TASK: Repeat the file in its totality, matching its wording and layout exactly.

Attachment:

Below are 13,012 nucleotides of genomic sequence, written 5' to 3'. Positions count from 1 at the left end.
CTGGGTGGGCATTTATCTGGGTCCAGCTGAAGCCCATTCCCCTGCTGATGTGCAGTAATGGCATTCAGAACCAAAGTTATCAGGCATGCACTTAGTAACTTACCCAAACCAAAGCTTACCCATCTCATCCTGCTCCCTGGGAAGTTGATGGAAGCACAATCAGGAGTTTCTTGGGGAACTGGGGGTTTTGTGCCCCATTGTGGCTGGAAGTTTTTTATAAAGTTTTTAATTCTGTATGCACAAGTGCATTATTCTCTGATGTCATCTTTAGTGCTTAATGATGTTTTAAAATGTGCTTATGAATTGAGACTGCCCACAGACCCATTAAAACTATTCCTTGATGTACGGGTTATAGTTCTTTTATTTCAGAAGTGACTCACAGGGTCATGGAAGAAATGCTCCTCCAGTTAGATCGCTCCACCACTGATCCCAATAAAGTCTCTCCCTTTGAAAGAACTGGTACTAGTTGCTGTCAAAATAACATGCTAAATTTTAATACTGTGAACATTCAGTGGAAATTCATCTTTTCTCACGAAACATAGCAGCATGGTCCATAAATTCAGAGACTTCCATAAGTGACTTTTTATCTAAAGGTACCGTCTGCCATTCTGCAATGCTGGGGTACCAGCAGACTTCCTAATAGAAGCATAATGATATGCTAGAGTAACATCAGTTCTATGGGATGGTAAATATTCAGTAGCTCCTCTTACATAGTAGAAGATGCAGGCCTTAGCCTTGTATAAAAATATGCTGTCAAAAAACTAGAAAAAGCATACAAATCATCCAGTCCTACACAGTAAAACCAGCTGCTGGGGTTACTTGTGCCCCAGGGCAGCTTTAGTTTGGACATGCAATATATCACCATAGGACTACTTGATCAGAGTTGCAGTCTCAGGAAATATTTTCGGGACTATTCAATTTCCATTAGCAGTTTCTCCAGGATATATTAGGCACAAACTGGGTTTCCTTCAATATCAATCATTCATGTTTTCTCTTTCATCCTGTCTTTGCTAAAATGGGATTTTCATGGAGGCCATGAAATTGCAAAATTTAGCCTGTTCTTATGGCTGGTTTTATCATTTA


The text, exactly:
Below are 13,012 nucleotides of genomic sequence, written 5' to 3'. Positions count from 1 at the left end.
CTGGGTGGGCATTTATCTGGGTCCAGCTGAAGCCCATTCCCCTGCTGATGTGCAGTAATGGCATTCAGAACCAAAGTTATCAGGCATGCACTTAGTAACTTACCCAAACCAAAGCTTACCCATCTCATCCTGCTCCCTGGGAAGTTGATGGAAGCACAATCAGGAGTTTCTTGGGGAACTGGGGGTTTTGTGCCCCATTGTGGCTGGAAGTTTTTTATAAAGTTTTTAATTCTGTATGCACAAGTGCATTATTCTCTGATGTCATCTTTAGTGCTTAATGATGTTTTAAAATGTGCTTATGAATTGAGACTGCCCACAGACCCATTAAAACTATTCCTTGATGTACGGGTTATAGTTCTTTTATTTCAGAAGTGACTCACAGGGTCATGGAAGAAATGCTCCTCCAGTTAGATCGCTCCACCACTGATCCCAATAAAGTCTCTCCCTTTGAAAGAACTGGTACTAGTTGCTGTCAAAATAACATGCTAAATTTTAATACTGTGAACATTCAGTGGAAATTCATCTTTTCTCACGAAACATAGCAGCATGGTCCATAAATTCAGAGACTTCCATAAGTGACTTTTTATCTAAAGGTACCGTCTGCCATTCTGCAATGCTGGGGTACCAGCAGACTTCCTAATAGAAGCATAATGATATGCTAGAGTAACATCAGTTCTATGGGATGGTAAATATTCAGTAGCTCCTCTTACATAGTAGAAGATGCAGGCCTTAGCCTTGTATAAAAATATGCTGTCAAAAAACTAGAAAAAGCATACAAATCATCCAGTCCTACACAGTAAAACCAGCTGCTGGGGTTACTTGTGCCCCAGGGCAGCTTTAGTTTGGACATGCAATATATCACCATAGGACTACTTGATCAGAGTTGCAGTCTCAGGAAATATTTTCGGGACTATTCAATTTCCATTAGCAGTTTCTCCAGGATATATTAGGCACAAACTGGGTTTCCTTCAATATCAATCATTCATGTTTTCTCTTTCATCCTGTCTTTGCTAAAATGGGATTTTCATGGAGGCCATGAAATTGCAAAATTTAGCCTGTTCTTATGGCTGGTTTTATCATTTA